2

Unlike protein and fat, there are no specific requirements for your body with respect to carbs. This is why people are able to get away with ketogenic diets that cut out all carbs. That being said, carbs definitely serve a purpose, especially with regard to physical fitness, muscle growth, and sports. Carbs are the preferred fuel source for your body, and ...


2

Eating large volumes of food will increase the size of your stomach temporarily, one of the many things that affect hunger is stomach emptiness, which will be the state of your stomach after eating a lot the night before.


2

Carbo loading is generally recommended for endurance events - anything longer than 90 minutes at a moderate pace. In addition, carbo-loading typically has to be done several days in advance. It's possible to glean benefits from carbo-loading the day before, but only if you've been actively maintaining your glycogen stores by replenishing them after ...


2

From Iowa State University: A well-nourished adult can store approximately 500 grams or 2000 kcal of carbohydrates. Of this, approximately 400 grams are stored as muscle glycogen, 90-110 grams as liver glycogen, and 25 grams circulate in the blood as glucose. I don't think the weight is very relevant. Answering your question directly, the goal for ...


2

I'm in favor of low carbohydrates for two primary reasons: Ketosis is legimate, effective, and safe way to cut down on body fat. There are examples of native people who historically ate very little carbohydrates for generations. Most of the sinister cheap calories in a western diet come from carbohydrates. Even following a "low carbohydrate diet" still has ...


2

Dr Peter Attia is an accomplished athlete who has remarkable athletic endurance accomplishments performed during nutritional ketosis (due to very low carbohydrate intake). His blog is well-researched and well written. I think you'll find his answer to your question is that carbs are not necessary for the type of activity you plan. My personal experience is ...


2

2010 ISSN Position Stand: • Individuals engaged in a general fitness program can typically meet needs by consuming a normal diet (45-55% CHO; 3-5 g/kg/day). • Athletes involved in moderate amounts of intense training (2-3 hrs/day, 5-6 times/week) typically need to consume 55-65% CHO (5-8 g/kg/day or 250 - 1,200 g/day for 50 - 150 kg athletes) in order to ...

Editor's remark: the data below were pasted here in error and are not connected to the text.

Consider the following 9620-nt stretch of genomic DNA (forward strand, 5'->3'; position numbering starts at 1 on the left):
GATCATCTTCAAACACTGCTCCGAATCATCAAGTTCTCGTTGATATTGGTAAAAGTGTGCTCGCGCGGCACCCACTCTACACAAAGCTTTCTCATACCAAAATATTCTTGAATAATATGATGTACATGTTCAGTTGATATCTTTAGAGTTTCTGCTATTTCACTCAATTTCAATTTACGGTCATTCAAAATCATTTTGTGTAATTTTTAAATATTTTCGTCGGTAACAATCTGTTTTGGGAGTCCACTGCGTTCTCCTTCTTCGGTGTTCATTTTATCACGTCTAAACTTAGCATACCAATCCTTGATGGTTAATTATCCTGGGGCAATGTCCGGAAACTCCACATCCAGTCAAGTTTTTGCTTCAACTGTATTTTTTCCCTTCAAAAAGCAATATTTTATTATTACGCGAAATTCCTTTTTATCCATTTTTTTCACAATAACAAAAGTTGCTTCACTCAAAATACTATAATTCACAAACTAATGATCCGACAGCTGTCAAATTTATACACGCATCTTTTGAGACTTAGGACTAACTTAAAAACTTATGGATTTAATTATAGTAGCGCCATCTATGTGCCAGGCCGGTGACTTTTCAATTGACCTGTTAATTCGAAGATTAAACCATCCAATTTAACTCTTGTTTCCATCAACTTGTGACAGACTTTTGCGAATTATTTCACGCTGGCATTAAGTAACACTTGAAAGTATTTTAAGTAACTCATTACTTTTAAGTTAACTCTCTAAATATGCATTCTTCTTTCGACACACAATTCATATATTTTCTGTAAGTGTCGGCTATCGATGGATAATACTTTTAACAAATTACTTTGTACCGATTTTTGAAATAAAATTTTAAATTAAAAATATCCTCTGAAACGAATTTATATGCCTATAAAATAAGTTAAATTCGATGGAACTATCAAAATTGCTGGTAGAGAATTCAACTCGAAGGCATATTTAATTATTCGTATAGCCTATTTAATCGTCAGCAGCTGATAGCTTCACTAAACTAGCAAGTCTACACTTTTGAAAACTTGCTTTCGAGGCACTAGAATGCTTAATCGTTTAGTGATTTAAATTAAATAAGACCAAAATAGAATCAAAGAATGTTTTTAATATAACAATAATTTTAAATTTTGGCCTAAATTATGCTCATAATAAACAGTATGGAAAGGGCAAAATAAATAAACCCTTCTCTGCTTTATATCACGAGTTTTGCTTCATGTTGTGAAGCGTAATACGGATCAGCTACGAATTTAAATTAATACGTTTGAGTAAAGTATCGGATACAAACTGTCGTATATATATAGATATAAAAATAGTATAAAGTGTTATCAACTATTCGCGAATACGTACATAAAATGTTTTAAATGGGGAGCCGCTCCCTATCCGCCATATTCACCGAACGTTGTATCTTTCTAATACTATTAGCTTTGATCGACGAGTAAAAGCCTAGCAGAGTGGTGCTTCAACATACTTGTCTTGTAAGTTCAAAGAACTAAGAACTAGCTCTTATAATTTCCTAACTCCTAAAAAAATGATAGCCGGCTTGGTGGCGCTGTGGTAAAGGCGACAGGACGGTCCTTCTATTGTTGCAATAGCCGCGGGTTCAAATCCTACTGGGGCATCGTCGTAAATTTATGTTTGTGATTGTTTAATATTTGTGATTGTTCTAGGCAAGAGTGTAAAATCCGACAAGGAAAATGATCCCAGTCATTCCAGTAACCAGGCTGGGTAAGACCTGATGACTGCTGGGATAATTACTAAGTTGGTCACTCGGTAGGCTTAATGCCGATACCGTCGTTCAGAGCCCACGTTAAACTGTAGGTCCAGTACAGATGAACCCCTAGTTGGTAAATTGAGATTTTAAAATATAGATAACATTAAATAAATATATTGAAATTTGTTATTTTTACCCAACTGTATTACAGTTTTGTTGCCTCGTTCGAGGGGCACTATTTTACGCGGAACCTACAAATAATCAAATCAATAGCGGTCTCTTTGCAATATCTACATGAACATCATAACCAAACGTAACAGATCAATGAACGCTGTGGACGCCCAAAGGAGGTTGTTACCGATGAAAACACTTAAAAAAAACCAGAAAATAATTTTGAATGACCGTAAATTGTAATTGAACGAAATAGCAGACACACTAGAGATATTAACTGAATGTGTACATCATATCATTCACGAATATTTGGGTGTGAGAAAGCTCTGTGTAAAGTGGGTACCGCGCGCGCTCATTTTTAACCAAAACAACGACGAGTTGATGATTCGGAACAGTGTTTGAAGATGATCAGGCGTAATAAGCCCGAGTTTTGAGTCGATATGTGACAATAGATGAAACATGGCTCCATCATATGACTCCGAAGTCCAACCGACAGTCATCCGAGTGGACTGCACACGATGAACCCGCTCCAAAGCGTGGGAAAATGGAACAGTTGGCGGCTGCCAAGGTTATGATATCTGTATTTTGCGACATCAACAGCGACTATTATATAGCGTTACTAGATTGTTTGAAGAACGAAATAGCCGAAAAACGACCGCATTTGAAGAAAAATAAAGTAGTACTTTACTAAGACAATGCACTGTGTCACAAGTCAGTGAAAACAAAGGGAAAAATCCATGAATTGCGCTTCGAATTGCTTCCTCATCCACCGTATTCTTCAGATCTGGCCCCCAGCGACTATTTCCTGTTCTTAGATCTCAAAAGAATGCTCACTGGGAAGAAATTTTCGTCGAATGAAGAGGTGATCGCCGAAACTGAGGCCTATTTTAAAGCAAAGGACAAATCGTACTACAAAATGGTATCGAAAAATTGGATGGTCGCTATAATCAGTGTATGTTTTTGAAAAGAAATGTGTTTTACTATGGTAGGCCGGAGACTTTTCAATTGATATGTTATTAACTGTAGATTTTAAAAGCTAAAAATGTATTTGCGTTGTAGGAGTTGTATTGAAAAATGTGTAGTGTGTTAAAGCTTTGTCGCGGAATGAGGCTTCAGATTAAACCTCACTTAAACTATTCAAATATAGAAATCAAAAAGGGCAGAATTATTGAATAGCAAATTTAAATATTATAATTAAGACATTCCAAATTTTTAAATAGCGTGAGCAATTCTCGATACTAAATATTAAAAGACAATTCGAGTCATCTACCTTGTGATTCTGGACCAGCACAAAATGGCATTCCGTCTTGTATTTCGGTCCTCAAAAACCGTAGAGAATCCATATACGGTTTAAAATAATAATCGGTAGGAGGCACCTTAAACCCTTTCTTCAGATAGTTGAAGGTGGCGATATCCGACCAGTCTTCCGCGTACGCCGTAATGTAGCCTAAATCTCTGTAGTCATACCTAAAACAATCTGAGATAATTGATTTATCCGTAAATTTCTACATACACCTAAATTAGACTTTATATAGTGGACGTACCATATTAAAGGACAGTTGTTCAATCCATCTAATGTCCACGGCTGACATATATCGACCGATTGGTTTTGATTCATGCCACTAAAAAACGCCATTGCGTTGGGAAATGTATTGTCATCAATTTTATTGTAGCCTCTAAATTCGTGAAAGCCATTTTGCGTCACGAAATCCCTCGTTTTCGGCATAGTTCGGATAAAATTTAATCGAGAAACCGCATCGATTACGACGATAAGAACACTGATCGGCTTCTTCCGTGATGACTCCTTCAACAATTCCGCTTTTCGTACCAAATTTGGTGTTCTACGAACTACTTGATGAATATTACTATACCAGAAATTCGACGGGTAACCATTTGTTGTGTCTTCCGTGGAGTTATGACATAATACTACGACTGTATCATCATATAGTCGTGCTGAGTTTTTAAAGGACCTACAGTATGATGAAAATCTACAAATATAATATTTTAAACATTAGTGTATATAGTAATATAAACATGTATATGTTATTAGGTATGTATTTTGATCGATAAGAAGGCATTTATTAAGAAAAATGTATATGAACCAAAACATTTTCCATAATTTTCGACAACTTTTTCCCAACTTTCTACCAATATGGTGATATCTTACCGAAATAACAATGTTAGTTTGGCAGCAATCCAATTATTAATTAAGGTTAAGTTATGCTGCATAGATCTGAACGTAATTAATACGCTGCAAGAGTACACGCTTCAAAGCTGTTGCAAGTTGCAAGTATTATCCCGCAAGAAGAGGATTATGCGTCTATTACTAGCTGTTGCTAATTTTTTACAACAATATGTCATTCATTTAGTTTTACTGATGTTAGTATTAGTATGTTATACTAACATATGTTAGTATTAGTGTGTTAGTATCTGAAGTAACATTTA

2

Let's make this clear and net. First of all you can also avoid eating just after a workout if you're not hungry ( it's relly common ); just wait an hour or two maybe and then eat, unless you have a second workout later on the same day. Your body is actually using the energy from pervious meals to replenish what you have used ( mostly in terms of glycogen ) ...


2

The health aspect of the question would get a better response in the Health.SE site. Is it a good idea for a workout? Pretty much every single "energy supplement" uses pure sugar as its base. They also typically include caffeine, b-vitamins, and other things, but the main active ingredient is the sugar. So it is widely used. Powerlifters will eat pure-...


2

As the comments hit on, you could take this question various ways. I'm also going to have to dive deep in my brain back to my exercise physiology classes, but I think I can give something relevant scientifically and practically. Scientifically There are 4 calories per gram of carbohydrate. You want to use 45 grams per hour: 45 * 4 = 180 calories per hour ...


2

In theory, provided you consume enough of something containing carbohydrates then yes, you can replenish muscle glycogen eventually. It's a little more complicated than that in practice. For example, 100 grams of raw dandelion provides only 5.7 grams of carbohydrates (when you remove the fiber). Assuming total muscle glycogen depletion (which never ...


2

I think the question you really wanted to ask is: Is it healthier to eat starch-based carbohydrates instead of sugar-based carbohydrates? A good question, because sugar is not equals sugar. Common sugar is saccharose, usually from the sugar cane, consisting of one part of glucose and one part of fructose. Even if you'd ask about saccharose versus glucose, ...


1

It's not that important to eat after workouts, the most important factor is your total protein intake during the day. What kind of workout do you do? If it's just weight lifting you definitely do not need carbs after workouts. An average body can store 2000 kcal of glycogen (carbs), if you are a marathon runner or professional athlete, you'll have a hard ...


1

This question, as worded, is off-topic. But, since I've written such a program in the past, I'll point you to what I used. The USDA maintains a Nurtient Database that can be downloaded. If memory serves me, it's large and is distributed in several parts. There is documentation to help you decipher each part of the download.